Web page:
Directed by John Krasinski
Starring: John Krasinski, Emily Blunt, Millicent Simmonds, Noah Jupe, Cade Woodward

This movie is the definition of non-stop. It manages to capture a level of intensity in a post-apocalyptic world that far transcended the overdone zombie and monster films and shows that have been so popular in the last few years. I’m pretty sure my heart was pounding during the entire thing.

A small family of five are fighting for their lives in a post-apocalyptic world — monsters of mysterious origins have seemed to topple society as they knew it, and only a few survivors remain. The monsters are extremely fast, ruthless and slash humans to shreds in a matter of seconds, with no hesitation.

Oh, and the monsters are also blind — so they hunt using their extraordinary hearing. Your life would be over at the literal drop of a hat.

To survive, the family must live a soundless life. This means communicating via sign language, scattering sand on the ground over paths and never wearing shoes. It also means no crying, whimpering or screaming, even if the monsters are tearing another human being apart right in front of you.

The film is about family, and about what it means to work as a team in order to make it through the worst of times. It’s about selflessness, courage and usefulness.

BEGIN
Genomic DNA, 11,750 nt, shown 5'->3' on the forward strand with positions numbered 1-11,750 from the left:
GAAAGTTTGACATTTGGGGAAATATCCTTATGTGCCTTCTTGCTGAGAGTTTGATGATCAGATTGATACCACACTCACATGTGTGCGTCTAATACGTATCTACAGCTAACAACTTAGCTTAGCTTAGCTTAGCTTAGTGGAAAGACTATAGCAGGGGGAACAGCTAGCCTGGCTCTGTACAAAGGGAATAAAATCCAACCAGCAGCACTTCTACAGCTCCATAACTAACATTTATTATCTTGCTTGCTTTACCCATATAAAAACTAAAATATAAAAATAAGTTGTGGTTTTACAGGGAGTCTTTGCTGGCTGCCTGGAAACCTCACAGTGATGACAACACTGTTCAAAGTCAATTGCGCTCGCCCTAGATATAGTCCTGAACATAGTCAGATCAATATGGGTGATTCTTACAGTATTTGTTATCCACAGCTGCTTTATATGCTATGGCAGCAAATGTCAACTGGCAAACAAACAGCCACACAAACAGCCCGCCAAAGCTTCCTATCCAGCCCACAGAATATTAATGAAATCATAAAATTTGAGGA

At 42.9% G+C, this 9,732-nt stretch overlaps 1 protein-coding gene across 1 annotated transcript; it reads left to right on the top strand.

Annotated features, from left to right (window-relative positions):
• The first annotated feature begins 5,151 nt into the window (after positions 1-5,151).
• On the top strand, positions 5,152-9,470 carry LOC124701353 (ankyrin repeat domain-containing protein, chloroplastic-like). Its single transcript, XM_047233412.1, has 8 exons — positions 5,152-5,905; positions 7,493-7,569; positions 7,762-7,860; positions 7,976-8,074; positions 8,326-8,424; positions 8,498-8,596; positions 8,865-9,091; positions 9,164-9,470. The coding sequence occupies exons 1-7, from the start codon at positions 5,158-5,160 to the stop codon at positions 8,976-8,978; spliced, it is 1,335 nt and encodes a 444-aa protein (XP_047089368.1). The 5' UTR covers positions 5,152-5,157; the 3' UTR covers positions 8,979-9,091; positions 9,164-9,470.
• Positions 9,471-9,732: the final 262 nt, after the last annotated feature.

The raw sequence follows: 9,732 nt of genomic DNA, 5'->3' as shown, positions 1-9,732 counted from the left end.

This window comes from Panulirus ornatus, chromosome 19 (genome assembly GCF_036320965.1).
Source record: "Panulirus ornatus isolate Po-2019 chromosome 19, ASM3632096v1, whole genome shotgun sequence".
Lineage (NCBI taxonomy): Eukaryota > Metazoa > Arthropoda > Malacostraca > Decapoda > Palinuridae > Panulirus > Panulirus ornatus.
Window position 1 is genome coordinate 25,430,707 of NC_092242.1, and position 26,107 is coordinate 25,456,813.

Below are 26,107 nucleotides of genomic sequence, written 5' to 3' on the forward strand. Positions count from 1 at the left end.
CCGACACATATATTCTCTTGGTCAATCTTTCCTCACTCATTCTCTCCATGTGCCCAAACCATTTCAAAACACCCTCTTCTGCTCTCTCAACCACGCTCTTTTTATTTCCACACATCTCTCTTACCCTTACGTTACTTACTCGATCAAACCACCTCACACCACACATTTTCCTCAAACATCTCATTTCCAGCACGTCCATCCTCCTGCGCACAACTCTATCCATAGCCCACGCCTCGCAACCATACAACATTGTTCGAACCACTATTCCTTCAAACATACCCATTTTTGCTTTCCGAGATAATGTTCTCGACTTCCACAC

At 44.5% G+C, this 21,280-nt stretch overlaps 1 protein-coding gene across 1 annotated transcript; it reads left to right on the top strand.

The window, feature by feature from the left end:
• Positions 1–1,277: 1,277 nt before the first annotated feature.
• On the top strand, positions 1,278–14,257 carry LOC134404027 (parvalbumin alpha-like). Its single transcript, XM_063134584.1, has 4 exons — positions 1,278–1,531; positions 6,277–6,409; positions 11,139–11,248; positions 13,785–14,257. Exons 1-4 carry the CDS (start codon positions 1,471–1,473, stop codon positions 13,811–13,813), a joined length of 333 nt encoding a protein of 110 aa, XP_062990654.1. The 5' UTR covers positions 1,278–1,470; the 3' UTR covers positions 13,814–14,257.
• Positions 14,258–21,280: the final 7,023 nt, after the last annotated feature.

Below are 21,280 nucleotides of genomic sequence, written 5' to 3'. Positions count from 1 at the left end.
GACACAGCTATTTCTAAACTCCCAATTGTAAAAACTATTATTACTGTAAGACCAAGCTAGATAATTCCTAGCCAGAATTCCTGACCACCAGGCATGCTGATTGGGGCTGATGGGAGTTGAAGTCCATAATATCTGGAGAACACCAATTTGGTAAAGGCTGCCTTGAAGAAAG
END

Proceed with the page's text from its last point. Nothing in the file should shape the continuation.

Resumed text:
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They pour sand on paths so their bare feet make less noise.

There are some faults, for those of you that must find faults in everything. But they are technicalities (“well if I was there, I would have obviously just done XYZ”) that could have probably been explained away in the context of the story — but films that feel the need to explain everything often suffer for it, in my opinion. I was easily able to suspend my disbelief for the duration of the movie.

The acting is superb — John Krasinski proves his salt as an actor and a director here, and he is paralleled by his real life and in-movie spouse, Emily Blunt, who always takes performances to the next level. The children were excellently cast, and perfectly portrayed the overwhelming fear always threatening to bubble up into a single, deadly sound.

A single sound could get them all killed.

One of my favorite parts of the film was all of the sound motifs weaved throughout. Of course, there are the major plot points surrounding being quiet, but they were magnified by all the other uses of sound — a pregnant mother listening to her baby through a stethoscope, a deaf girl with her malfunctioning cochlear implant, or even a ransacked grocery store with only the bags of chips left untouched.

While “A Quiet Place” is terrifying, I wouldn’t classify it as a horror movie. I was on the edge of my seat the entire time, but I left feeling more like I had just gotten off a roller coaster and slept just fine that night (I’m a wimp when it comes to demonic horror movies). I would recommend it to anyone who wants to hold their breath for two hours, and would definitely say it’s one to see in theaters.

Images courtesy of Paramount Pictures.